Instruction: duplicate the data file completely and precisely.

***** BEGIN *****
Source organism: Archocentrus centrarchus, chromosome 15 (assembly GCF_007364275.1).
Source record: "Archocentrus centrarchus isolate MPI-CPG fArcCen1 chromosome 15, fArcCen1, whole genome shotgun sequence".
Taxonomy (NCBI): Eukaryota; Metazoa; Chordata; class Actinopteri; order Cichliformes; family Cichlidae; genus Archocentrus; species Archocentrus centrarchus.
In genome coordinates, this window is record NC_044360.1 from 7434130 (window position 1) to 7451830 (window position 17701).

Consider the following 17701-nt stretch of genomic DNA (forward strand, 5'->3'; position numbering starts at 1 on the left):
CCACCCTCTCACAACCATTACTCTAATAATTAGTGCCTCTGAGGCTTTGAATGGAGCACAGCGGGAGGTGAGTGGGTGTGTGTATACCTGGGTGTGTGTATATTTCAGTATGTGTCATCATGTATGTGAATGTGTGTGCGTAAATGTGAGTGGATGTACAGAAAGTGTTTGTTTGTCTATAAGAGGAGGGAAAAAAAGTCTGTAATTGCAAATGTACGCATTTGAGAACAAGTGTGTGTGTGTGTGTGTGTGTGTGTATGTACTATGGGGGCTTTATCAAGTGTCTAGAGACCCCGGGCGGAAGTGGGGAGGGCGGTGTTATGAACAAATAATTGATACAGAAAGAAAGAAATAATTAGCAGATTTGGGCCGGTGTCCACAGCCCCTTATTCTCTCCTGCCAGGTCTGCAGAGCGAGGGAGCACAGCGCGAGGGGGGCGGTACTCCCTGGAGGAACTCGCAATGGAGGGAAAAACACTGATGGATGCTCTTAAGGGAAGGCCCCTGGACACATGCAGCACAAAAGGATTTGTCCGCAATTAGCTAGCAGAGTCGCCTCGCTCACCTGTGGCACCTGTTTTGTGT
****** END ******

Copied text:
Source organism: Archocentrus centrarchus, chromosome 15 (assembly GCF_007364275.1).
Source record: "Archocentrus centrarchus isolate MPI-CPG fArcCen1 chromosome 15, fArcCen1, whole genome shotgun sequence".
Taxonomy (NCBI): Eukaryota; Metazoa; Chordata; class Actinopteri; order Cichliformes; family Cichlidae; genus Archocentrus; species Archocentrus centrarchus.
In genome coordinates, this window is record NC_044360.1 from 7434130 (window position 1) to 7451830 (window position 17701).

Consider the following 17701-nt stretch of genomic DNA (forward strand, 5'->3'; position numbering starts at 1 on the left):
CCACCCTCTCACAACCATTACTCTAATAATTAGTGCCTCTGAGGCTTTGAATGGAGCACAGCGGGAGGTGAGTGGGTGTGTGTATACCTGGGTGTGTGTATATTTCAGTATGTGTCATCATGTATGTGAATGTGTGTGCGTAAATGTGAGTGGATGTACAGAAAGTGTTTGTTTGTCTATAAGAGGAGGGAAAAAAAGTCTGTAATTGCAAATGTACGCATTTGAGAACAAGTGTGTGTGTGTGTGTGTGTGTGTGTATGTACTATGGGGGCTTTATCAAGTGTCTAGAGACCCCGGGCGGAAGTGGGGAGGGCGGTGTTATGAACAAATAATTGATACAGAAAGAAAGAAATAATTAGCAGATTTGGGCCGGTGTCCACAGCCCCTTATTCTCTCCTGCCAGGTCTGCAGAGCGAGGGAGCACAGCGCGAGGGGGGCGGTACTCCCTGGAGGAACTCGCAATGGAGGGAAAAACACTGATGGATGCTCTTAAGGGAAGGCCCCTGGACACATGCAGCACAAAAGGATTTGTCCGCAATTAGCTAGCAGAGTCGCCTCGCTCACCTGTGGCACCTGTTTTGTGT